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Invasion of the Body Snatchers

#669 - Invasion of the Body Snatchers
Philip Kaufman, 1978

A health inspector and his co-worker start to notice that people around them are acting strangely and work to unravel the mystery behind it.

Another contender for a remake that is equal or superior to its source (even if it's more of a new adaptation of the source novel than a straightforward remake), Invasion of the Body Snatchers also holds up on a second viewing. Having a good horror concept is usually enough to carry a film even when the shocks of an initial viewing wear off (especially when the film's most shocking moment has become the stuff of legend, if only because it admittedly looks ridiculous when taken out of context). Body-snatching and variations thereof do tend to make for an appropriately terrifying prospect. At first, it's something as simple as noticing that the people who are close to you have undergone radical personality changes and don't seem to be the same people that they were before (especially when normally vibrant and upbeat individuals become cold and emotionless). There's also the fact that the body-snatchers work their magic while their victims are sleeping, and the prospect of going to sleep and never waking up doesn't sound pleasant; a horror concept based on the idea that you must forgo a mundane yet vital activity like sleeping in order to keep yourself alive is always a potent one, even if such concepts have been run into the ground a bit in recent years. Assuming you survive long enough to figure out the truth of what's going on...what then? Who can you trust with this information? What do you do when more and more people become the enemy? Where can you run to? Where can you hide? How long can you go without sleep? Questions like that are the main reason why both the 1950s version and 1970s version of the story hold up very, very well.

Of course, in the case of the '70s version, the inclusion of a solid ensemble cast and the relatively chaotic filmmaking afforded by the period definitely serve as icing on one very disturbing cake. Donald Sutherland and Brooke Adams make for believable leads as the schlubby yet sharp-witted health inspector and his equally competent colleague respectively, while Jeff Goldblum and Veronica Cartwright (who would both go on to star in certain other sci-fi horror classics) make for good foils to the lead duo, though Goldblum does admittedly play to his trademark brand of charismatic neurosis (or is that neurotic charisma?). Leonard Nimoy is obviously best-known for playing the comically serious Mr. Spock on Star Trek, so seeing him not only play against type as an affable pop psychologist but also subvert his most famous role as an emotionally distant and coldly logical alien is a treat (especially since I'm pretty sure I first saw this film before seeing any of his Trek-related work, so I can say that it works both ways). These particular players may serve to seriously cement the film in its era, but I find that that works quite well. What really interests me is how best to interpret the subtext behind the creatures this time around. The '50s version was open-ended enough to suggest that the murderously hive-minded body-snatchers could serve as a metaphor for either the insidious infiltration of communist insurgents or the oppressive paranoia spurred on by the inception of McCarthyism. Being made in the late-'70s, I'm sure that there's a similarly ambiguous divide when one takes into account factors such as continued Cold War paranoia and post-Watergate fears of how absolute power corrupts absolutely. Also, there's a few jabs at New Age fads and beliefs, such as the irony in that Nimoy's cheery psychologist seems more concerned with his book launch running smoothly than the concerns of an emotionally distraught woman whose husband has become a body-snatcher.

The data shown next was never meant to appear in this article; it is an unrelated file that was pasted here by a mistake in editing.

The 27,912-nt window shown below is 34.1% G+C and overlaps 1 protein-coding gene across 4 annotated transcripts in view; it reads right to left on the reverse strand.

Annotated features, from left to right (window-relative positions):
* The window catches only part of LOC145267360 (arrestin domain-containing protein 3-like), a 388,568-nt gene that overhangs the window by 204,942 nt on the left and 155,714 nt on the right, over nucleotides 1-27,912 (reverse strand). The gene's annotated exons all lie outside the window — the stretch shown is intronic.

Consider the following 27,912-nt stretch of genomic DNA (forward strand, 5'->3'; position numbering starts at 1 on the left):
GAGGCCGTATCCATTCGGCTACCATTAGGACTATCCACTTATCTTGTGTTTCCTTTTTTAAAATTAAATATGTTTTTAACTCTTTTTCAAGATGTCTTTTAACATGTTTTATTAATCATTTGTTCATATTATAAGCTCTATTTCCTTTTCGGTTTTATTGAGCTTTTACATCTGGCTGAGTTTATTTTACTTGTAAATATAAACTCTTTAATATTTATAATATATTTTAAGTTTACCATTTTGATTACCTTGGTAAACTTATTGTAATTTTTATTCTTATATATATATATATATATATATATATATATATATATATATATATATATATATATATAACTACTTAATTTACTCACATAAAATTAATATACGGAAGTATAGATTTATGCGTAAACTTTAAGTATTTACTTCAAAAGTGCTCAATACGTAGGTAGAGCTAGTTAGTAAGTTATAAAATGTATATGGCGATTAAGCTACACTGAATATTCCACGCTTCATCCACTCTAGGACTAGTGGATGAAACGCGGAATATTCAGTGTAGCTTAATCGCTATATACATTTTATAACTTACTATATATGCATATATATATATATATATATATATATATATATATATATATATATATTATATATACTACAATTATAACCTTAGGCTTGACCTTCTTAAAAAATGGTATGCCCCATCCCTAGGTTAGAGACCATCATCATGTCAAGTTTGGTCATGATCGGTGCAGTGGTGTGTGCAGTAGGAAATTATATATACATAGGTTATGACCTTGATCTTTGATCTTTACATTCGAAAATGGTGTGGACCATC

Invasion of the Body Snatchers definitely has a strong story and the star power to back it up, though it arguably could have used a little trimming here or there. The effects used to depict the body-snatchers being "born", their victims "dying", or even the opening sequence depicting the alien life making its way to Earth still stand out; even seemingly goofy creations are handled well enough to come across as unsettling (case in point - the man-dog). The verité style of filmmaking that alternates between static formalism and quasi-documentarian Steadicam meshes well enough to provide an appropriately disorienting and discomforting experience even when depicting something as mundane as Sutherland trying to use a phone booth. The sound work also deserves a mention simply because of how horrifying the body-snatchers' cries of alarm sound. It may be a little on the long side and have the odd moment that threatens to either bore you or take you out of the proceedings, but Invasion of the Body Snatchers more than earns its reputation as not only a good remake but a good example of sci-fi horror. It hasn't gotten horribly dated either - if anything, the signs of its era only serve to grant it a distinctive personality all its own.